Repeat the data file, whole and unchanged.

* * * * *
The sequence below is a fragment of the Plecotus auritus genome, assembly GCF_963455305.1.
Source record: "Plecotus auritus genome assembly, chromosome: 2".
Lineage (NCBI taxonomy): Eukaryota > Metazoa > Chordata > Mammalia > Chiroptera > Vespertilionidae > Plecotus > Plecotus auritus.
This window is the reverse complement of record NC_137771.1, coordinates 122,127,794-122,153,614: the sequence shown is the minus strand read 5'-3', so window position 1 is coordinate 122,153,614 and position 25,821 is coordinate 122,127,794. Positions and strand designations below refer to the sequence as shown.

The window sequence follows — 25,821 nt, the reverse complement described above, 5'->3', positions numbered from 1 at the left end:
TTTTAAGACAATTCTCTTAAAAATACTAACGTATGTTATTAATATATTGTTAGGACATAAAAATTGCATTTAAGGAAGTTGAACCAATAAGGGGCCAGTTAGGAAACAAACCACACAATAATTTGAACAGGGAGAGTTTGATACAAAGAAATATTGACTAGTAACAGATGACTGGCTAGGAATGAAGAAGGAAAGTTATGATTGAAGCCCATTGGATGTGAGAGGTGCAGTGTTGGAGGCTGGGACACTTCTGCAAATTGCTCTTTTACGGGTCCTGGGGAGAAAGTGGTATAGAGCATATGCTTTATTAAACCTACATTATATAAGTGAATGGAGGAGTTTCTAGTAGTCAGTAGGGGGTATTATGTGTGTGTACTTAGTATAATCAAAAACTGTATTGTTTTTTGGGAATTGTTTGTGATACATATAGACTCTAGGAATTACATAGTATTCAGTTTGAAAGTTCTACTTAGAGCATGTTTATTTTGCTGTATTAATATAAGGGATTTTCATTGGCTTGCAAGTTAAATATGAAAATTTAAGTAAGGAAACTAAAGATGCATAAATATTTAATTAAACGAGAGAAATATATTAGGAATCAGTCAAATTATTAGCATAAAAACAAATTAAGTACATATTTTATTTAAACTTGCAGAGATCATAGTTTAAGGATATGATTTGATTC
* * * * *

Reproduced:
The sequence below is a fragment of the Plecotus auritus genome, assembly GCF_963455305.1.
Source record: "Plecotus auritus genome assembly, chromosome: 2".
Lineage (NCBI taxonomy): Eukaryota > Metazoa > Chordata > Mammalia > Chiroptera > Vespertilionidae > Plecotus > Plecotus auritus.
This window is the reverse complement of record NC_137771.1, coordinates 122,127,794-122,153,614: the sequence shown is the minus strand read 5'-3', so window position 1 is coordinate 122,153,614 and position 25,821 is coordinate 122,127,794. Positions and strand designations below refer to the sequence as shown.

The window sequence follows — 25,821 nt, the reverse complement described above, 5'->3', positions numbered from 1 at the left end:
TTTTAAGACAATTCTCTTAAAAATACTAACGTATGTTATTAATATATTGTTAGGACATAAAAATTGCATTTAAGGAAGTTGAACCAATAAGGGGCCAGTTAGGAAACAAACCACACAATAATTTGAACAGGGAGAGTTTGATACAAAGAAATATTGACTAGTAACAGATGACTGGCTAGGAATGAAGAAGGAAAGTTATGATTGAAGCCCATTGGATGTGAGAGGTGCAGTGTTGGAGGCTGGGACACTTCTGCAAATTGCTCTTTTACGGGTCCTGGGGAGAAAGTGGTATAGAGCATATGCTTTATTAAACCTACATTATATAAGTGAATGGAGGAGTTTCTAGTAGTCAGTAGGGGGTATTATGTGTGTGTACTTAGTATAATCAAAAACTGTATTGTTTTTTGGGAATTGTTTGTGATACATATAGACTCTAGGAATTACATAGTATTCAGTTTGAAAGTTCTACTTAGAGCATGTTTATTTTGCTGTATTAATATAAGGGATTTTCATTGGCTTGCAAGTTAAATATGAAAATTTAAGTAAGGAAACTAAAGATGCATAAATATTTAATTAAACGAGAGAAATATATTAGGAATCAGTCAAATTATTAGCATAAAAACAAATTAAGTACATATTTTATTTAAACTTGCAGAGATCATAGTTTAAGGATATGATTTGATTC